Then there is TFY,S! which is more about actual independent thought, questioning everything and expunging as much bias as possible. Conclusions may not be the goal... perhaps its more about thinking about, questioning and poking at all thought and all bias.
I might be coming at this from too utilitarian of an angle. I think of TFY as something that has both pragmatic benefits and as something that's fun to do in its own right, like higher math and strategy games. You certainly need some minimum level of math to function effectively, but it would be weird and selfish to convince people to learn higher math just because I personally enjoy it.
I see the value in practicing independent thought, but it doesn't follow from that that other forms of thought are valueless. I think it's an error to disregard the "social mode" of thinking - humans are social animals, and social signaling matters. People really do soak up thoughts and opinions just as they emit them, and that's okay. That's how people work.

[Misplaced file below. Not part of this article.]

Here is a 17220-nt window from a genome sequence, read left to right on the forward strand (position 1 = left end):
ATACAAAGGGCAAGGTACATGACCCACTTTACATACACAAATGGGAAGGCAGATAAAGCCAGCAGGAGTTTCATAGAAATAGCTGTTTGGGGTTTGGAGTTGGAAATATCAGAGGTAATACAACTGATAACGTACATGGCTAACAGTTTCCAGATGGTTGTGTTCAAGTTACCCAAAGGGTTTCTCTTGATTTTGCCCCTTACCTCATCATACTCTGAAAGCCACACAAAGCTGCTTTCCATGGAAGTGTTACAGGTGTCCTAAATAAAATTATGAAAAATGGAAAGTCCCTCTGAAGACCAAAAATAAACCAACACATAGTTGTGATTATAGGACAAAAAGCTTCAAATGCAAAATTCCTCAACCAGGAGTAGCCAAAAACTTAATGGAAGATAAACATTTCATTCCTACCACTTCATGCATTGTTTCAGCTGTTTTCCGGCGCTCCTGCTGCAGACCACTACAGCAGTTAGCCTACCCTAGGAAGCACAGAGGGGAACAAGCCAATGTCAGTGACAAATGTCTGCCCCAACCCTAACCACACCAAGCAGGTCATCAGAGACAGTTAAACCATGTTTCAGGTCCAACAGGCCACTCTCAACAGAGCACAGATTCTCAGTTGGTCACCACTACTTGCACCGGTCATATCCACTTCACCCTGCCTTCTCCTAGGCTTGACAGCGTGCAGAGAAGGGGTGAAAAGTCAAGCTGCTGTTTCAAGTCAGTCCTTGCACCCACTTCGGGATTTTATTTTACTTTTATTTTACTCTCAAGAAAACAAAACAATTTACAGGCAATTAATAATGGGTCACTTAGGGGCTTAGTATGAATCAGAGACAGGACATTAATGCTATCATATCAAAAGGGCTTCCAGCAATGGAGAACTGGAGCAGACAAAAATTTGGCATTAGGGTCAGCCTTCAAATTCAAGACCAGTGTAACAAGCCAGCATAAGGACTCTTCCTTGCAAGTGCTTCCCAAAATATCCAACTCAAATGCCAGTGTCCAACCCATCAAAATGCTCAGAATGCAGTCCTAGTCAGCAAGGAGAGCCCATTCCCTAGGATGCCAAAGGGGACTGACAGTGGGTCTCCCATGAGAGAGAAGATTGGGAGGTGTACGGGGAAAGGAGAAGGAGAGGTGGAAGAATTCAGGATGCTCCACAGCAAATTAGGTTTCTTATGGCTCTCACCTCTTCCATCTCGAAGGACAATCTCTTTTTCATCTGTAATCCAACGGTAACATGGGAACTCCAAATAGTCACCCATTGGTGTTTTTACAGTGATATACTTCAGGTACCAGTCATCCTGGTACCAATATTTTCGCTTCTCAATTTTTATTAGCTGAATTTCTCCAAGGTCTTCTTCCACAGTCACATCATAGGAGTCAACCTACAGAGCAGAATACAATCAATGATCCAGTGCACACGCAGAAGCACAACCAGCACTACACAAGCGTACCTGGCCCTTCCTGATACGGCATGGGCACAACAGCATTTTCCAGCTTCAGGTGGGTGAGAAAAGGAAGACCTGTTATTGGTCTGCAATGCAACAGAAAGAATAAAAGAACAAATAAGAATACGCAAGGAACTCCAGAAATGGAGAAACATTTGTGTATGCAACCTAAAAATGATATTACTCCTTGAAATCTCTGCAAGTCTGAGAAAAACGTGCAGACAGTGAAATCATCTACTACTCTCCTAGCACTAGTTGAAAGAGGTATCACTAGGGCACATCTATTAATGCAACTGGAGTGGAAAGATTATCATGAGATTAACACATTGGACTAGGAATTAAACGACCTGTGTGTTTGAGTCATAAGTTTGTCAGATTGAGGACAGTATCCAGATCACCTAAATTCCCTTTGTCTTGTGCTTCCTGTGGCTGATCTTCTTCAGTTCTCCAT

As an individual, you can improve on this somewhat by being selective as to which ideas you internalize. As a member of society, you can improve on this somewhat by being selective as to which ideas you encourage or discourage in others. Everyone does both all the time; to a greater or lesser degree, we think for each other, in a very literal sense. It isn't something that can be avoided short of dropping out of society, and even that has the "silence indicates approval" thing going.
I wouldn't go so far as to say that it's a zero sum activity, but there is a tension between how much of an individual's thought is "independent" vs. how much is "recieved" - by socializing each other, we leave each other less room to think for ourselves. That's a conflict we should recognize and be mindful of, and not try to cheat with simple answers like "never tell someone else what to think." I don't think any quantitative solution ("think this much for yourself, accept this much opinion from other people, and do that much shaping of others' opinions") will work, actually.